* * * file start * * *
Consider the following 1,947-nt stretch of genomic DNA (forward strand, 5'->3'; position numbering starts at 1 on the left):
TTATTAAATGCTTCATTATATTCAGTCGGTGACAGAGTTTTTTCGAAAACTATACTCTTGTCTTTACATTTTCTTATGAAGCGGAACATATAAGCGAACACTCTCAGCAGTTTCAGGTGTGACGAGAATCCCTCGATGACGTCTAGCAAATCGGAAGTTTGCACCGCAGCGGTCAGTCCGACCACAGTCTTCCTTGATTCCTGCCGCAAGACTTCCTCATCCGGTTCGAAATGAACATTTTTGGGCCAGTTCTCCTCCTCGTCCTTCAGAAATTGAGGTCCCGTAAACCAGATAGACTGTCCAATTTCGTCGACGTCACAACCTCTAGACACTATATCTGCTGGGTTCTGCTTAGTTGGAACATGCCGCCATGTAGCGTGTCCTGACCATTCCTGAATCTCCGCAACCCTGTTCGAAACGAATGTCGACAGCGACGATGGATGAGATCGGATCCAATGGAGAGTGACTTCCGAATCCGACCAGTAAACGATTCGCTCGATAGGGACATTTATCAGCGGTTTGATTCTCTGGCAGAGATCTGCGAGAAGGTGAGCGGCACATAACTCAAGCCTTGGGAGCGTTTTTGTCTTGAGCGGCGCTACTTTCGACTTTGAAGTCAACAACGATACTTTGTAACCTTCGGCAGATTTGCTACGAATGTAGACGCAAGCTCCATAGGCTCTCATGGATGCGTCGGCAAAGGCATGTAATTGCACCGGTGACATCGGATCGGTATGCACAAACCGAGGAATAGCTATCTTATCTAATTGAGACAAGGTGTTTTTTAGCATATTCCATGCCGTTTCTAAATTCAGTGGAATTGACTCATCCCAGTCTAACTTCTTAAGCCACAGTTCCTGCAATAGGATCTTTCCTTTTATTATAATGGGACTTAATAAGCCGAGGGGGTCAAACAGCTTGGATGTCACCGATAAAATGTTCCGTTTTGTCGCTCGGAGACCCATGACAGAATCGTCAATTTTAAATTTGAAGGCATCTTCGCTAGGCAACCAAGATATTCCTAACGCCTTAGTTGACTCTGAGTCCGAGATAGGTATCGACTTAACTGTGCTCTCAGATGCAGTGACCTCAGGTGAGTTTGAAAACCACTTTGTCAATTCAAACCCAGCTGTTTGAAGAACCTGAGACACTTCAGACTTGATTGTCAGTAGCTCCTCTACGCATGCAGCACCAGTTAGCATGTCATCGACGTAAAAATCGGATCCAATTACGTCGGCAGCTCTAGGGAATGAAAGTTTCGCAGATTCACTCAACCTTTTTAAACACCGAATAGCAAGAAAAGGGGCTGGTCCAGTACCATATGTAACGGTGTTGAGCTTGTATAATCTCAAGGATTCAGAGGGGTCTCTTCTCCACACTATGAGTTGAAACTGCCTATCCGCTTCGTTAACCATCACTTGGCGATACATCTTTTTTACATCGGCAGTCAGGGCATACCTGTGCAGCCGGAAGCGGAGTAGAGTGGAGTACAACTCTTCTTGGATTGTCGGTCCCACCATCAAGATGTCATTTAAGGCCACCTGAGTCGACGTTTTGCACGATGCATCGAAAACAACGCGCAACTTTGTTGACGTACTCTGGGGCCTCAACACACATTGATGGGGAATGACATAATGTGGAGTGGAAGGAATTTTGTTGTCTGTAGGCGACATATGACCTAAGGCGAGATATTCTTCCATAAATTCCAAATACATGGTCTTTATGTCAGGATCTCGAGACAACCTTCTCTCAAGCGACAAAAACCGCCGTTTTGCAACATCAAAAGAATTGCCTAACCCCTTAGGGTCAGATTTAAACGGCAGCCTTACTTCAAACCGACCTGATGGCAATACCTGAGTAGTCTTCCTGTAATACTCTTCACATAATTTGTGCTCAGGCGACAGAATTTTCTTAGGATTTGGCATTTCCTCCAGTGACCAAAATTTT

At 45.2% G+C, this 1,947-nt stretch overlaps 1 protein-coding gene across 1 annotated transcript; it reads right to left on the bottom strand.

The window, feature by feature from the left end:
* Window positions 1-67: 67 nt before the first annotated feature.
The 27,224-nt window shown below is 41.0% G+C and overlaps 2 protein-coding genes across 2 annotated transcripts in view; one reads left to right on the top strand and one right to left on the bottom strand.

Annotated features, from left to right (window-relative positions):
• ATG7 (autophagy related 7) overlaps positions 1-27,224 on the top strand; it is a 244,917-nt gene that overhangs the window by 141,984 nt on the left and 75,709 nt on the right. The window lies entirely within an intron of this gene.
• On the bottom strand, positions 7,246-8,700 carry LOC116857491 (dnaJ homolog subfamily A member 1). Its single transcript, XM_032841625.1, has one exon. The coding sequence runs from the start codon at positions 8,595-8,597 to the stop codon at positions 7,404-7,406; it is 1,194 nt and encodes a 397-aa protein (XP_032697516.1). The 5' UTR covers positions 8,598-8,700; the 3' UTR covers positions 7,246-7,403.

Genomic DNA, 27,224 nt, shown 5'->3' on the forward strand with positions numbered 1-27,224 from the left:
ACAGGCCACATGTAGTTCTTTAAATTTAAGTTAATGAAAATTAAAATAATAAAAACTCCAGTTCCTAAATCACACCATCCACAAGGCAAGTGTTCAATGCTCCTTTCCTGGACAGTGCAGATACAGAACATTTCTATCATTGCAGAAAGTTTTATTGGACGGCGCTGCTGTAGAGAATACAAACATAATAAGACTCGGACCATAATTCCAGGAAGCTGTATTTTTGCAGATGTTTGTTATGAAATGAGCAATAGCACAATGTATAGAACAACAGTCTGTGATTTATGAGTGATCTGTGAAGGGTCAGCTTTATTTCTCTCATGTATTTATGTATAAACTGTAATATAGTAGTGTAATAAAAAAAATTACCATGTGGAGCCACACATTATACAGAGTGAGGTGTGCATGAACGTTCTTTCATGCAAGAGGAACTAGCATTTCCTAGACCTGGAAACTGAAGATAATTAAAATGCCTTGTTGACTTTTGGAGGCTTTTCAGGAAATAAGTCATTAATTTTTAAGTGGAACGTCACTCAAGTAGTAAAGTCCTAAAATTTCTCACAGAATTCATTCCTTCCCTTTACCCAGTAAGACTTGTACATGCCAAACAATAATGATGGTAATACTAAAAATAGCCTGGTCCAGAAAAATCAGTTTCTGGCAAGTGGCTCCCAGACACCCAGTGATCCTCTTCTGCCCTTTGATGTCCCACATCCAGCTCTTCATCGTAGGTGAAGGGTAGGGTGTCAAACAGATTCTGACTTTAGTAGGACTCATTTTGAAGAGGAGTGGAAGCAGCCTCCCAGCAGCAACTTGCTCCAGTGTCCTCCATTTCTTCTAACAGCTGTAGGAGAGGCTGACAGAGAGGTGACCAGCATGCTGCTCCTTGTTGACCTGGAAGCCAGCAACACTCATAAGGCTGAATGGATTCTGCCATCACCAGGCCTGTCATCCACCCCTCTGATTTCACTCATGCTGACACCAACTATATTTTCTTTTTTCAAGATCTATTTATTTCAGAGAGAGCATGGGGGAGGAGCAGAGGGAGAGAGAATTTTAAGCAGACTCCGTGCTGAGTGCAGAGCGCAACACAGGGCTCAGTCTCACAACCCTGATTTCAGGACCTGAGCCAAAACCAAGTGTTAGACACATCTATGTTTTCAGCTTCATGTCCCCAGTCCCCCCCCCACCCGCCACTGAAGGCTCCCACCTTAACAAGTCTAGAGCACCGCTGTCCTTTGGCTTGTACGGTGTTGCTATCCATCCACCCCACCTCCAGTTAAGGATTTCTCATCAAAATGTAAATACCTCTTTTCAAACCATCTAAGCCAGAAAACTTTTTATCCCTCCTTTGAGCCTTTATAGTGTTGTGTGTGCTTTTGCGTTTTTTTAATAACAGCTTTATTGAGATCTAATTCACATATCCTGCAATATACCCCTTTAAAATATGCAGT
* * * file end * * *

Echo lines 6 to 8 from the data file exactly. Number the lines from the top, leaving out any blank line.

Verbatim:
The 27,224-nt window shown below is 41.0% G+C and overlaps 2 protein-coding genes across 2 annotated transcripts in view; one reads left to right on the top strand and one right to left on the bottom strand.

Annotated features, from left to right (window-relative positions):
• ATG7 (autophagy related 7) overlaps positions 1-27,224 on the top strand; it is a 244,917-nt gene that overhangs the window by 141,984 nt on the left and 75,709 nt on the right. The window lies entirely within an intron of this gene.